Sign in with
Sign up | Sign in
Your question

Questionable parts for a new build

Last response: in Systems
Share
March 2, 2012 6:32:16 PM

Hi all, I was wondering if I could get some feedback on these parts that I am looking to buy durring the month.

I would also like to say that I am keeping my current case for the moment but may upgrade if money permits.

I already purchased 16gig Gskill sniper series ram should arive sometime this comming week for $90

I am defenitly looking to purchase these parts

Intel core 5i 2500k
Cooler Master RS850-AMBJ-US Silent pro M 850
HIS H677QNT1GD Radeon HD 6770 ICEQ Vid Card
ASRock p67 Extreme4 Gen 3 1155 LGA P67 ATX mobo

Future case

corsair carbide 500r

or

corsair graphite 600t

Any info would be great to hear.

Nick



March 2, 2012 6:57:06 PM

Cooler Master RS850-AMBJ-US Silent pro M 850 ... this is over kill..
6770 for 500W is good enough...
March 2, 2012 7:17:16 PM

I do understand that it is over kill for now but at some point I will probably do sli and incorporate another gpu and possibly use this powersupply for future builds versus for the now. that power supply right now is only 120 at tiger direct. if it was more I would hold off on it.

My current power supply while it is 500 watts, is 7 years old and does not contain the pci-e power connectors
Related resources
March 2, 2012 7:30:57 PM

Why buy a coolermaster psu when you can buy a top quality psu for the same price.
Stick with Seasonic, Antec, Corsair, XFX, or PC P&C.

While we are at it, I have a perhaps unpopular rant about the folly of planning for dual cards when a good single card will do the job:

a) How good do you really need to be?
A single GTX560 or 6870 can give you great performance at 1920 x 1200 in most games.

A single GTX560ti or 6950 will give you excellent performance at 1920 x 1200 in most games.
Even 2560 x 1600 will be good with lowered detail.
A single 7970 is about as good as it gets.

Only if you are looking at triple monitor gaming, then sli/cf will be needed.
Even that is now changing with triple monitor support on top end cards.

b) The costs for a single card are lower.
You require a less expensive motherboard; no need for sli/cf or multiple pci-e slots.
Even a ITX motherboard will do.

Your psu costs are less.
A GTX560ti needs a 450w psu, even a GTX580 only needs a 600w psu.
When you add another card to the mix, plan on adding 150-200w to your psu requirements.
A single more modern 28nm card like a 7970 needs only 500W.

Case cooling becomes more of an issue with dual cards.
That means a more expensive case with more and stronger fans.
You will also look at more noise.

c) Dual cards do not always render their half of the display in sync, causing microstuttering. It is an annoying effect.
The benefit of higher benchmark fps can be offset, particularly with lower tier cards.
Read this: http://www.tomshardware.com/reviews/radeon-geforce-stut...

d) dual card support is dependent on the driver. Not all games can benefit from dual cards.

e) cf/sli up front reduces your option to get another card for an upgrade. Not that I suggest you plan for that.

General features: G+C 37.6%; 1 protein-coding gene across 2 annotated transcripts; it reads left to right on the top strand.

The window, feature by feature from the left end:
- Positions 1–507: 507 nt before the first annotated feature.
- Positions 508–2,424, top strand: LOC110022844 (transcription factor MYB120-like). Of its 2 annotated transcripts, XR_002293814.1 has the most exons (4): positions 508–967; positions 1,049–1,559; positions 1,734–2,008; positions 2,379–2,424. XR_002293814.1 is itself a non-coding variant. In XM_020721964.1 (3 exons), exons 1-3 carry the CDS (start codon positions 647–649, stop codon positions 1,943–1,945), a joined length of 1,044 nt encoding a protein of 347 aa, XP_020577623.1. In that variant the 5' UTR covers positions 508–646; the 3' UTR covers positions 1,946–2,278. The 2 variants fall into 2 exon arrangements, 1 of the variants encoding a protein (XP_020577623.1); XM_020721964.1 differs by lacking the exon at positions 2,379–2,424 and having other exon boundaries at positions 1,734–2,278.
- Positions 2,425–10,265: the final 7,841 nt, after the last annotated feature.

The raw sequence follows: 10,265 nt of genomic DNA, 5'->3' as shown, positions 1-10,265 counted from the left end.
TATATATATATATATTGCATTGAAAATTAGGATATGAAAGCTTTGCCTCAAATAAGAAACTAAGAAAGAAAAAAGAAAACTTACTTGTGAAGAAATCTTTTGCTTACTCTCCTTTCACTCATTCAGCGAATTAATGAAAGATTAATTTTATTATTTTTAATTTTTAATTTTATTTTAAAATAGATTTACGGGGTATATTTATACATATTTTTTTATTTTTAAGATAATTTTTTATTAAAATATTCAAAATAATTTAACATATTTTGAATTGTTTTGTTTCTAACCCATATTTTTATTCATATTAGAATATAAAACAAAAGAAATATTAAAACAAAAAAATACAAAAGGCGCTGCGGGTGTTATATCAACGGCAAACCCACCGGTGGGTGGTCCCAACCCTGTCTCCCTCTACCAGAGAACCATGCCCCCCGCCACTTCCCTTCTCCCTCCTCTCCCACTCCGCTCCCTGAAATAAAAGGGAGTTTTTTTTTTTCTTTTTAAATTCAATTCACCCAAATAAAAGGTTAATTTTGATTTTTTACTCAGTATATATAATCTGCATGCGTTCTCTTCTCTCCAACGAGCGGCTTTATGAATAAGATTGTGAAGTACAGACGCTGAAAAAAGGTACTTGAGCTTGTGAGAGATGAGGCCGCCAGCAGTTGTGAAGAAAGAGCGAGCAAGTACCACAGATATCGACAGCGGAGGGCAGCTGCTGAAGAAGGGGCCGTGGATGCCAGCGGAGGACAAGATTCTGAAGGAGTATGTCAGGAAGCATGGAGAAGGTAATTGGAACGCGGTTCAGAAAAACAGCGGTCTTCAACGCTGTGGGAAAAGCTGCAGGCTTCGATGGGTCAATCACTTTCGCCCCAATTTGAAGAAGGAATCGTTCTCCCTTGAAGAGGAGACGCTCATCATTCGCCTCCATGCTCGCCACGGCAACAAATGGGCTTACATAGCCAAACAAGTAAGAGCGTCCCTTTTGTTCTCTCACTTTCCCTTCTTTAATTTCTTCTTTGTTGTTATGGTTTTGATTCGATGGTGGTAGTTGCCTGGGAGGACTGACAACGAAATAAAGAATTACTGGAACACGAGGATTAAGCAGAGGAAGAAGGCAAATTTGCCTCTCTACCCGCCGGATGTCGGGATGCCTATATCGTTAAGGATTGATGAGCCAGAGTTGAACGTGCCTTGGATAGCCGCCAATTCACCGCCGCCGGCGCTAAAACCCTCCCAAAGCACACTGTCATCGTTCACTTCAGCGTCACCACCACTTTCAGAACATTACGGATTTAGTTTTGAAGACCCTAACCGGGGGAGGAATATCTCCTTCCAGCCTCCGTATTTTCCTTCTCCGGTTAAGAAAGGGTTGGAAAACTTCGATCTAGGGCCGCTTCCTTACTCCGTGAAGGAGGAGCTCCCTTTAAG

It will often be the case that replacing your current card with a newer gen card will offer a better upgrade path.
March 2, 2012 8:05:50 PM

ok I completely understand that for the video cards. now being that my old power supply of 7 years is a modular one, I have since lost some of the cables due to moves and storage that I will not be able to get additional power cables. This is a budget of 850 that I am working with and the current card I chose is 140 from tiger direct. now if I do plan on future builds with the same case and power supply for say 12 years hypothetical number, what power supply would you recommend and what wattage along with say a video card replacement lets say every 3 years or so?

For right now my case again is 7 years old I have 5 80mm fans as it only has fittings for those, how ever the case is fully mesh with filters on front, side and top, how ever the case does not support the 120 or 140 mm fans. So in the future I do plan on buying a case. My current case does do cable management some what fair.
March 2, 2012 8:26:44 PM

This topic has been moved from the section CPU & Components to section Systems by Mousemonkey
March 2, 2012 8:49:33 PM

The 6770 you referenced requires a 450w psu with a single 6 pin pci-e connector.
http://www.amd.com/us/products/desktop/graphics/amd-rad...

In theory, your current psu will do the job. many cards will come with a molex to 6 pin adapter if your psu does not have one.

You could use your current psu, but after 7 years, I would replace it if it is not a top quality brand. What brand is it?

I think I would use a 600-650w unit from a quality brand. That is enough to run any single gpu card available today.
With 28nm graphics cards available now from amd, and the 28nm kepler cards from nvidia coming soon, there should be plenty of options for running good single cards within that 600-650w range. It would not be wrong to overprovision a bit to 750w, but probably not necessary.
Here is a Corsair 600w unit at a decent price:
http://www.newegg.com/Product/Product.aspx?Item=N82E168...
Expect to pay $80 or so for a good unit.

As to cases, that is a personal thing. Bust your budget to buy a case you truly love. You will be looking at it for a long time.
Your case with 80mm fans can't be good. 80nm fans are noisy and largely ineffective.
For good cooling look for a case with two 120mm intake or exhaust fans or equivalent.
You can buy such a case for <$50.
A perennial favorite value case is the Antec 300 illusion model for $70 or so:
http://www.newegg.com/Product/Product.aspx?Item=N82E168...
March 3, 2012 5:47:02 AM

The PSU brand name is called Ultra
March 3, 2012 6:15:42 AM

I would only use a well-known brand from now on. :p 
I recommend the Antec Earthwatts 620W.
March 3, 2012 9:34:40 AM

what do you think of a sapphire 7770 instead of a HIS 6770?
!